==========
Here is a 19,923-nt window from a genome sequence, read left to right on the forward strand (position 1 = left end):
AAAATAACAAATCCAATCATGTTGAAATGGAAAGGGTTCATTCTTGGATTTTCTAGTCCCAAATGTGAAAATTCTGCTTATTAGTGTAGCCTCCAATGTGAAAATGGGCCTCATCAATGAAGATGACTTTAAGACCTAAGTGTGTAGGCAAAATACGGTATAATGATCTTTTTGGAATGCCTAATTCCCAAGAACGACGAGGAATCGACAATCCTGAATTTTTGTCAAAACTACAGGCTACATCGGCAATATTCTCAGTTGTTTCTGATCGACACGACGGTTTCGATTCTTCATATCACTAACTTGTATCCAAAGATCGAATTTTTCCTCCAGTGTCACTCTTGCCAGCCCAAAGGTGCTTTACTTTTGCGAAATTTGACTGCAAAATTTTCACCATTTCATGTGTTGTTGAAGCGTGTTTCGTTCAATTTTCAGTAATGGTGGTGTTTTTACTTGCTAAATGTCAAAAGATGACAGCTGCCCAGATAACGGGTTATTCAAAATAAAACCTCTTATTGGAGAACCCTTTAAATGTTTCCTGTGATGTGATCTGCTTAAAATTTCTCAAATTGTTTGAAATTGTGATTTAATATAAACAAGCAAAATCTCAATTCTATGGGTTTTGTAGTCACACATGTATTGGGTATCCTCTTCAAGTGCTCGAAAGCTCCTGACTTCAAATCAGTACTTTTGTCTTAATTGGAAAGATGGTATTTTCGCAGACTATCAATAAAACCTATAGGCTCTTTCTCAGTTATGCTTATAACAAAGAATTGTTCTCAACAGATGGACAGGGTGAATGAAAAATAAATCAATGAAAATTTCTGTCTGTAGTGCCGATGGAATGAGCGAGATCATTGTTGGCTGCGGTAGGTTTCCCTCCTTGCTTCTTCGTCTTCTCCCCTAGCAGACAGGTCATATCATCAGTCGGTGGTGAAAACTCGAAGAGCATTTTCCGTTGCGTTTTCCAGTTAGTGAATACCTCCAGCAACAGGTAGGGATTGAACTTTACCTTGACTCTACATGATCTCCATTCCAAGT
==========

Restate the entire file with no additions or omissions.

Here is a 19,923-nt window from a genome sequence, read left to right on the forward strand (position 1 = left end):
AAAATAACAAATCCAATCATGTTGAAATGGAAAGGGTTCATTCTTGGATTTTCTAGTCCCAAATGTGAAAATTCTGCTTATTAGTGTAGCCTCCAATGTGAAAATGGGCCTCATCAATGAAGATGACTTTAAGACCTAAGTGTGTAGGCAAAATACGGTATAATGATCTTTTTGGAATGCCTAATTCCCAAGAACGACGAGGAATCGACAATCCTGAATTTTTGTCAAAACTACAGGCTACATCGGCAATATTCTCAGTTGTTTCTGATCGACACGACGGTTTCGATTCTTCATATCACTAACTTGTATCCAAAGATCGAATTTTTCCTCCAGTGTCACTCTTGCCAGCCCAAAGGTGCTTTACTTTTGCGAAATTTGACTGCAAAATTTTCACCATTTCATGTGTTGTTGAAGCGTGTTTCGTTCAATTTTCAGTAATGGTGGTGTTTTTACTTGCTAAATGTCAAAAGATGACAGCTGCCCAGATAACGGGTTATTCAAAATAAAACCTCTTATTGGAGAACCCTTTAAATGTTTCCTGTGATGTGATCTGCTTAAAATTTCTCAAATTGTTTGAAATTGTGATTTAATATAAACAAGCAAAATCTCAATTCTATGGGTTTTGTAGTCACACATGTATTGGGTATCCTCTTCAAGTGCTCGAAAGCTCCTGACTTCAAATCAGTACTTTTGTCTTAATTGGAAAGATGGTATTTTCGCAGACTATCAATAAAACCTATAGGCTCTTTCTCAGTTATGCTTATAACAAAGAATTGTTCTCAACAGATGGACAGGGTGAATGAAAAATAAATCAATGAAAATTTCTGTCTGTAGTGCCGATGGAATGAGCGAGATCATTGTTGGCTGCGGTAGGTTTCCCTCCTTGCTTCTTCGTCTTCTCCCCTAGCAGACAGGTCATATCATCAGTCGGTGGTGAAAACTCGAAGAGCATTTTCCGTTGCGTTTTCCAGTTAGTGAATACCTCCAGCAACAGGTAGGGATTGAACTTTACCTTGACTCTACATGATCTCCATTCCAAGT